Extraordinary art of autistic child
Extraordinary art of autistic child, Iris was officially diagnosed as a child with autism. According to Carter-Johnson, the doctor was -'depressing-'...
- Five-year-old painter Iris Grace Halmshaw cannot speak
- She picked up painting techniques very quickly
- Her paintings are starting to be worth a lot of money
- Money from the paintings go into Iris's savings account
At first glance, they could almost pass for masterpieces by Monet or Renoir. But these impressionist-style paintings -- which are changing hands for thousands of dollars -- were painted by a five-year-old girl who is unable to speak. Meet Iris Halmshaw, an autistic child from Leicestershire, UK, who has been producing these striking artworks since she was three.She has autism, a condition that has made her unable to communicate except through the medium of art. "From the first painting, she filled the paper with colour and it wasn't random -- it was considered and thought out," says her mother, Arabella Carter-Johnson.
"She was so excited and happy I knew that we had found a key into her world and a way of interacting with her."
Autism changed everything
The journey started when Iris was two. Carter-Johnson and her husband, Peter-Jon Halmshaw, realized that something was wrong: she had not picked up any words, and rarely made eye contact. "We researched it ourselves," her mother recalls, "but as parents, you are always hoping that there was some other explanation."
Iris was officially diagnosed as a child with autism. According to Carter-Johnson, the doctor was "depressing" because he told them that very few therapies worked. Not to be deterred, the couple embarked on "long nights of research", which led them to the idea of art therapy.The little girl picked up painting techniques astonishingly quickly, and before long was spending much time at work on her canvases. Remarkably for a child of her age, her sessions involved about two hours of consistent concentration.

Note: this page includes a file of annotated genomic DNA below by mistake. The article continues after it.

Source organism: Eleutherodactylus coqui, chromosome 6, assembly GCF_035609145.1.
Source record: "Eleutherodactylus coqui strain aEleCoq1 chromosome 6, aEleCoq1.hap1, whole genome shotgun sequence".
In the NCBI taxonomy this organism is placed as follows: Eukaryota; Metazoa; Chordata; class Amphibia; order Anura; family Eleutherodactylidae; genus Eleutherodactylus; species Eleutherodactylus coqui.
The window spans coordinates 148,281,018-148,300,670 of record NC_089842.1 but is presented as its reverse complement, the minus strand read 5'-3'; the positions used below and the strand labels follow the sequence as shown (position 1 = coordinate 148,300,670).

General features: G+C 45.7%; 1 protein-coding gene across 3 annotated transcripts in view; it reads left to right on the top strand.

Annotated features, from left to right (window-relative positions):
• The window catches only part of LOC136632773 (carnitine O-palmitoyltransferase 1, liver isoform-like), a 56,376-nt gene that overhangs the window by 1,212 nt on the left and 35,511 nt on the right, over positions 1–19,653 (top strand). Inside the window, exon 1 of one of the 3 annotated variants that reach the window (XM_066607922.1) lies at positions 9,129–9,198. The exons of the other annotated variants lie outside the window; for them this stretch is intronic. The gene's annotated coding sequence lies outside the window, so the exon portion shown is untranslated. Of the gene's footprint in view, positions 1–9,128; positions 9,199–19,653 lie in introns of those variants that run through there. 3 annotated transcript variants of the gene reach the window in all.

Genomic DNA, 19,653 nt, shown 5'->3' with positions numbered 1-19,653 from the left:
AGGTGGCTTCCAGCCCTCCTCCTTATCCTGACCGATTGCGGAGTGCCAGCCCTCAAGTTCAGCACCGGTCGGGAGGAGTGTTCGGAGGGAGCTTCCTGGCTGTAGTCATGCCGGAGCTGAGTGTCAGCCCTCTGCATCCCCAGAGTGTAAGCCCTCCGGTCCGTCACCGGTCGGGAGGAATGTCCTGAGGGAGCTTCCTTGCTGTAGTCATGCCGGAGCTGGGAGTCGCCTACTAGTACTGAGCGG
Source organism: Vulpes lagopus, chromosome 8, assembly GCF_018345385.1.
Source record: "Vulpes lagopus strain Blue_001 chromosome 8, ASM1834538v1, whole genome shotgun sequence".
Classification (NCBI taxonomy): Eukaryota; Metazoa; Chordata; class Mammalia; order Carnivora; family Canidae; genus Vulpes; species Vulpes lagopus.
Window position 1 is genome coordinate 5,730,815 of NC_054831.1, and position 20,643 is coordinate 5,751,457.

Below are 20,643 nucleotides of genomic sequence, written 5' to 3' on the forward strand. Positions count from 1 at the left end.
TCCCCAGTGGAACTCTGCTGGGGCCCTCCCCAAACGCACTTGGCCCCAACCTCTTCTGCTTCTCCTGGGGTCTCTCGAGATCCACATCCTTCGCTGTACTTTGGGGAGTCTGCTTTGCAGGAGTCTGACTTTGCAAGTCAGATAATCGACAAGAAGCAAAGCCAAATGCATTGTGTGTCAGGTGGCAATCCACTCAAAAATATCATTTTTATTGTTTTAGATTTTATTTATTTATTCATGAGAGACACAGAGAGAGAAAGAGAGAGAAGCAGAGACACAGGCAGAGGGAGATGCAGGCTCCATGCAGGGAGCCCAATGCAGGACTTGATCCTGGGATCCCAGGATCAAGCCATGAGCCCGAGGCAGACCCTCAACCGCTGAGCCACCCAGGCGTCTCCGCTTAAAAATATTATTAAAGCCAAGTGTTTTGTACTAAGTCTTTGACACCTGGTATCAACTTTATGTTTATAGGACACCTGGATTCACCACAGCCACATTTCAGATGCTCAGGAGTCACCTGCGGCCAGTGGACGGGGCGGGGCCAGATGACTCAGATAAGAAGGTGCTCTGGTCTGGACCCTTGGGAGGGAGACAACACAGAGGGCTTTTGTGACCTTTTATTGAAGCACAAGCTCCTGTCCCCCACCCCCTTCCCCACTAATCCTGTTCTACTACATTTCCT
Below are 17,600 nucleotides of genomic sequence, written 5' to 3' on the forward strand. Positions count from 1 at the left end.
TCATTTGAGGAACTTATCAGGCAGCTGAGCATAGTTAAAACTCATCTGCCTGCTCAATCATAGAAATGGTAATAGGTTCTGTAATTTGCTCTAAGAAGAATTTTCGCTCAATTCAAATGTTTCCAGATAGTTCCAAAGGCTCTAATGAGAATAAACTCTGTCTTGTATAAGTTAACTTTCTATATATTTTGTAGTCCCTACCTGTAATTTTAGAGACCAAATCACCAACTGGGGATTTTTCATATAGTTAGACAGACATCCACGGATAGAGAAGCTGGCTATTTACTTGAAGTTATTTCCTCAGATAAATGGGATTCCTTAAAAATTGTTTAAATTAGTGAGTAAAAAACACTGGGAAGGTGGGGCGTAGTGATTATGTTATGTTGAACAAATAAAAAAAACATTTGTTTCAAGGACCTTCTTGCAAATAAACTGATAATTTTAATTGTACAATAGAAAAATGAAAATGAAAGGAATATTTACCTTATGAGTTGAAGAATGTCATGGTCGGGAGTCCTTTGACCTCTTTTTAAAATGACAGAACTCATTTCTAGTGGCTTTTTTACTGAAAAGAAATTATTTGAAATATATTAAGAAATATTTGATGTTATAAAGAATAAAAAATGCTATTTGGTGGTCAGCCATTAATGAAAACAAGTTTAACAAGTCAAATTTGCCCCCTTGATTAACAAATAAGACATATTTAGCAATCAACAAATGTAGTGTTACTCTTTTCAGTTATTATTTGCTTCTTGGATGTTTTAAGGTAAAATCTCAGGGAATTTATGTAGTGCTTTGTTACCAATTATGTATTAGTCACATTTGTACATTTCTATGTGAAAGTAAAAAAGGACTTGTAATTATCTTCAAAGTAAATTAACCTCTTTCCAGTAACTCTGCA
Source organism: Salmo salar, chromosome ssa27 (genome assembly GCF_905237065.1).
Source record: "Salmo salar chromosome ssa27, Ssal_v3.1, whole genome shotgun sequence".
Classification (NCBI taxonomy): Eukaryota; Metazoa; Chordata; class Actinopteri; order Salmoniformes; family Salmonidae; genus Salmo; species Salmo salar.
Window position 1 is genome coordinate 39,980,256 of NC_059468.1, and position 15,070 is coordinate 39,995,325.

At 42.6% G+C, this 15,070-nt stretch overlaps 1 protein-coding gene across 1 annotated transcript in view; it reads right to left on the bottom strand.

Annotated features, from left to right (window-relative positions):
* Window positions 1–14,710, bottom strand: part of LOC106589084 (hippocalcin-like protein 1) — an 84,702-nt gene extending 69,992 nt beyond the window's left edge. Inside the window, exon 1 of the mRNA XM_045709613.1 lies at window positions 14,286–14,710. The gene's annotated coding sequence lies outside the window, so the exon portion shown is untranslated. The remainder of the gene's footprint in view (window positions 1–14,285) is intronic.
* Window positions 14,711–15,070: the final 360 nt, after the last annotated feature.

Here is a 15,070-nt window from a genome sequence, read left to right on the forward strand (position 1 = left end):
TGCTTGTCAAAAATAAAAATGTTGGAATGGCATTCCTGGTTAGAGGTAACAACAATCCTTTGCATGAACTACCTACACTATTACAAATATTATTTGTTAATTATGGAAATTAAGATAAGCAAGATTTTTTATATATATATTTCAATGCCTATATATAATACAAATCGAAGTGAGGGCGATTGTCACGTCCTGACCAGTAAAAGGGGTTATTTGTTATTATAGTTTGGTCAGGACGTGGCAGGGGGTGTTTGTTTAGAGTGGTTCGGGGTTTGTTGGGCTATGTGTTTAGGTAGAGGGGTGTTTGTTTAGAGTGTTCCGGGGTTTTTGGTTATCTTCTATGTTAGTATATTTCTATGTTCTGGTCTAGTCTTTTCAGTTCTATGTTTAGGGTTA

How one girl's talent captured the world
To begin with, Carter-Johnson, who is a photographer herself, started sharing her daughter's paintings on Facebook. The overwhelming response from her friends convinced her that she hadn't been blinded by mother's pride. Iris was special.Fast forward two years, and Iris' paintings are in high demand, and are starting to be worth a lot of money.
It was a runaway success, quickly attracting over a million pageviews from more than 200 countries.
"All profits from the originals go into Iris's savings account," says Carter-Johnson. The money generated from sales of the prints has had profoundly beneficial effects on Iris' day-to-day life . "So by using her interests, we manage to engage her, and she changes into a giggly little girl dancing around the house."Her speech isn't at a stage yet where we can have conversations, so it's hard to tell exactly how much she is understanding everything that has happened surrounding her art.
"We have shielded her from a lot of it. She hasn't been to TV studios or done interviews." Many of Iris' paintings show an astonishingly mature interpretation of natural scenes, including waterfalls, fields and skies. Her abstracts often depict particular moods or experiences after which they are titled, like Patience, Separation, and Immersion.
All are united by a distinctively contemplative and often lightly melancholy atmosphere, as well as a mysterious sense of depth. This growing body of work has led to Iris being widely accepted as a savant.